From time to time, the subject of a model builders stash comes into the spotlight. The mysterious “stash” is questioned by all and understood by few. To really comprehend what most think is insanely pointless, you have to experience the hobby in its true form. Building models travels deeper than just putting plastic parts together. There are layers to every model builder that dictate their levels of commitment to this great hobby. Skill level plays a big part in this all but when you really break it down, we all share the desire to build a good model. Whether it be an airplane, tank, or automobile, we enjoy the build. There are plenty of die-cast or even plastic renditions that we can easily purchase to display, but the satisfaction of creating the end product yourself wins out in the end. So where does the stash come into play in all of this?
Webster’s Dictionary defines the word stash as “an amount of something that is stored or hidden”. Now most of us have no shame in our stashes so we can omit the “hidden” in the definition. So if you have one unbuilt kit or five hundred, welcome to the club my friends. You officially have a stash. Now, the debate isn’t really directed at the stash itself. I find that it’s main focus is why we hoard such a multitude of kits. The main question when someone sees the amount of unbuilt kits I possess is “why do you need so many models?”. Everyone understands hobbies. We all have them and each one has a necessary evil to them. I am not convinced that having a stash is evil but it is necessary. As an example, let’s say that I suddenly get the inspiration to build an F-14 Tomcat. Well, the stash provides. I know that I have numerous options and don’t have to go through the hassle of searching for a kit online and over spending due to the demand that I created. The stash is the future of the model building world. Each kit in the stash represents possibilities. At any given time, I can turn to my own stash and literally build whatever I want.
Growing the stash is another part of the equation. The amount you add varies on the hobbyist. For myself, I add whenever realistically and feasibly possible. If a kit has a premium price tag on it, it’s not likely that it will make an appearance across my workbench. On the other hand, if I have been watching said kit for a while and see no break in sight, I will ante up and purchase it. That does not happen very often here though. The bulk of my stash is built from clearance sales and coupon codes. When the price is right, buy it. I generally try to stay within the $10-20 range per kit. Obviously bigger kits are more expensive so I expect to pay the extra.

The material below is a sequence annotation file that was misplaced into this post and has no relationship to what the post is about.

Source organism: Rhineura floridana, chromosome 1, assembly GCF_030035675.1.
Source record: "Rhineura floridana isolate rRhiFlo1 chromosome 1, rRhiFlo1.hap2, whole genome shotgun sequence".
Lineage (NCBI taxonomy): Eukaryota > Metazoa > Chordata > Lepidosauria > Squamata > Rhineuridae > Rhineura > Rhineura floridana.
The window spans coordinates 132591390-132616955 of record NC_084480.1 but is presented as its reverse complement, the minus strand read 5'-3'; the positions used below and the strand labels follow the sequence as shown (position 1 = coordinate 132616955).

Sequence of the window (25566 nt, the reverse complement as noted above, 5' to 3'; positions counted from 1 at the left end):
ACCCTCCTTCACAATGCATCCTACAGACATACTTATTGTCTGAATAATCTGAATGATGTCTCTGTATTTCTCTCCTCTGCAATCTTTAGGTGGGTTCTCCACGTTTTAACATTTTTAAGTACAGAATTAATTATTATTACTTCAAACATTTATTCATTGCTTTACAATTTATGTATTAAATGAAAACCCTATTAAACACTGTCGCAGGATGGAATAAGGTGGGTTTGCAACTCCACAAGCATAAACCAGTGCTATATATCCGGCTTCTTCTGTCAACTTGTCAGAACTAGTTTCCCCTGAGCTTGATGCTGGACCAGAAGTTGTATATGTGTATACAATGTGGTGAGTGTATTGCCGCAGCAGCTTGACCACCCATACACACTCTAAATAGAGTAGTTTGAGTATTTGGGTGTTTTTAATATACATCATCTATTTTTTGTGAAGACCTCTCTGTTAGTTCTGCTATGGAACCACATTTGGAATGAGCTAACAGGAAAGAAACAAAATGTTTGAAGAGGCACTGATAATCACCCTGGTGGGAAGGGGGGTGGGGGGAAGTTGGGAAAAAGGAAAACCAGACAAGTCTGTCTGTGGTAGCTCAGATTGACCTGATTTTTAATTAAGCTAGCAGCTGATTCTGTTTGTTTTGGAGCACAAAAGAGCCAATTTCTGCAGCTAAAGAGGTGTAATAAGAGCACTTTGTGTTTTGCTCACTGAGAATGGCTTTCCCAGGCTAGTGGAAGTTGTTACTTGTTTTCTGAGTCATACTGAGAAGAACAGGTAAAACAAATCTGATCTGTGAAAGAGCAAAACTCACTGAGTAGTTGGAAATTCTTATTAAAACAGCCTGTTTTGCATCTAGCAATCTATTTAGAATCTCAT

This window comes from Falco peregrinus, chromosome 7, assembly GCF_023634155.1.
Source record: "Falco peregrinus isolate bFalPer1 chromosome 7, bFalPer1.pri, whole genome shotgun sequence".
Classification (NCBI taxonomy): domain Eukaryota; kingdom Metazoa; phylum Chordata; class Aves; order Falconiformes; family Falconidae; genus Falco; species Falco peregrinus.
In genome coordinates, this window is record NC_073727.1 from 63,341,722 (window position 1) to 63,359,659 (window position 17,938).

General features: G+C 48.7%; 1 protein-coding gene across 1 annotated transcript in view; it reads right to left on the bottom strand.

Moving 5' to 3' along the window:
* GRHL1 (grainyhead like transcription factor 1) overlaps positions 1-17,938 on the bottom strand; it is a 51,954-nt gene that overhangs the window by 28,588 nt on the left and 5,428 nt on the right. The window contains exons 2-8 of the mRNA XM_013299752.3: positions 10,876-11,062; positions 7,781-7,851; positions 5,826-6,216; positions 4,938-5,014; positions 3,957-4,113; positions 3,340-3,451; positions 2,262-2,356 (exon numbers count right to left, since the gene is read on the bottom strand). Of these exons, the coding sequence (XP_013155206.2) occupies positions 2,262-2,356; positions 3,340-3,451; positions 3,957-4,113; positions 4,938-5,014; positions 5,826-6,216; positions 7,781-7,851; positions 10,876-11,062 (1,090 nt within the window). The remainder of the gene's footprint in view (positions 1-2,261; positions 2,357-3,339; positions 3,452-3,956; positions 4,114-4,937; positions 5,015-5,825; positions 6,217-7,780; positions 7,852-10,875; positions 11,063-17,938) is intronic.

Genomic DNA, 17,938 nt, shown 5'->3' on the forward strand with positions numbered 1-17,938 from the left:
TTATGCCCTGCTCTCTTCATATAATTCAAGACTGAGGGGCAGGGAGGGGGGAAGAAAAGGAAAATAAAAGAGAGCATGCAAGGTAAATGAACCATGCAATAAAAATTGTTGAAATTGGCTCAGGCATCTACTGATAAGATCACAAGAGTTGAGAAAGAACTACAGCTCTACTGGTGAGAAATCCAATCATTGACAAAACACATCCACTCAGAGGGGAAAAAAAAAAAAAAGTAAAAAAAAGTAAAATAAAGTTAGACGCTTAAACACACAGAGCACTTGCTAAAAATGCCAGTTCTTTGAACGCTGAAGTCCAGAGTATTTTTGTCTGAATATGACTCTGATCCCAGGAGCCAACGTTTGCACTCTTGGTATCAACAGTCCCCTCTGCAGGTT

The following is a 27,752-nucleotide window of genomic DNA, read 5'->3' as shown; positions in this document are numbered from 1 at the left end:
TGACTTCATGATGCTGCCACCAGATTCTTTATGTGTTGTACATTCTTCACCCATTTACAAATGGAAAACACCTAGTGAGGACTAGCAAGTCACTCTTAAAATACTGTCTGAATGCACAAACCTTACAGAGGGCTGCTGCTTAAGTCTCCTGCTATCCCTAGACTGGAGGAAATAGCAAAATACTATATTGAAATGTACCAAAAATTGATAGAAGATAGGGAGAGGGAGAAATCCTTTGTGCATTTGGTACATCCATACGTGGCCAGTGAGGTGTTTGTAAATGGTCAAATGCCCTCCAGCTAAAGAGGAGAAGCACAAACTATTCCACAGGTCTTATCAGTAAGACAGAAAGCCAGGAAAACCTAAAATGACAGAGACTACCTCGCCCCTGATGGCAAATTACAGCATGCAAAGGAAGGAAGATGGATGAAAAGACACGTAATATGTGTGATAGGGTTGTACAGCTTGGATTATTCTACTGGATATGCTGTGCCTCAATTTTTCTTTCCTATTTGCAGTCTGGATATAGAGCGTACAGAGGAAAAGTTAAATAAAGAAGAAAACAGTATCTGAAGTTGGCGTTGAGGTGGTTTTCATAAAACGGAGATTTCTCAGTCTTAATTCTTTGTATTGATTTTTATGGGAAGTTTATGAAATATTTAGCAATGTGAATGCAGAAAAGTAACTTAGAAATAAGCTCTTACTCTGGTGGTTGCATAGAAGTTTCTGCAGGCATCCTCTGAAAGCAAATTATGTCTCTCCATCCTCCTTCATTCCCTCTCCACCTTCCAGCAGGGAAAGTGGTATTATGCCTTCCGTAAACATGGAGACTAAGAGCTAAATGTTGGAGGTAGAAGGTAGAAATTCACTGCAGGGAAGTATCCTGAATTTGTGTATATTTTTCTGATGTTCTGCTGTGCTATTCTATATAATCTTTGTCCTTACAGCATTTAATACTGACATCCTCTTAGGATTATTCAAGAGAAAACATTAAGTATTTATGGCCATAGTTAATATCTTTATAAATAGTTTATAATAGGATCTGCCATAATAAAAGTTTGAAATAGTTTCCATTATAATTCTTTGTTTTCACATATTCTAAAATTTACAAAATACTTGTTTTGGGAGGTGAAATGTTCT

When it comes to the content in growing my stash, I generally approach it the same way that I build. I try to be as diverse as I possibly can with what I add. Any airplane is welcome. Another branch that I like to pay attention to are what I consider the staples of my stash. The milk and bread of the stash. I am always looking to add certain types of airplanes that are well used across the world resulting in numerous variants and paint schemes. A lot of WWII planes I consider to be the staples. These are always good to have on hand and make up a good percentage of my unbuilt kits.
After I have answered the why I have a stash question, I always get the follow up question, “are you ever going to build them all?”. Well quite honestly…no. To be even more honest, I don’t even have the slightest desire to try to build them all. It’s unrealistic to think that the stash needs to be emptied out by the time we are done with the hobby. My stash will outlive me and I understand that. That may seem like a waste but it’s really no different than an insurance policy. You can go your whole life without a claim but when you need it, it’s there. Whether you understand the reasons of the stash or not, it’s what we model builders put our hopes and imaginations in.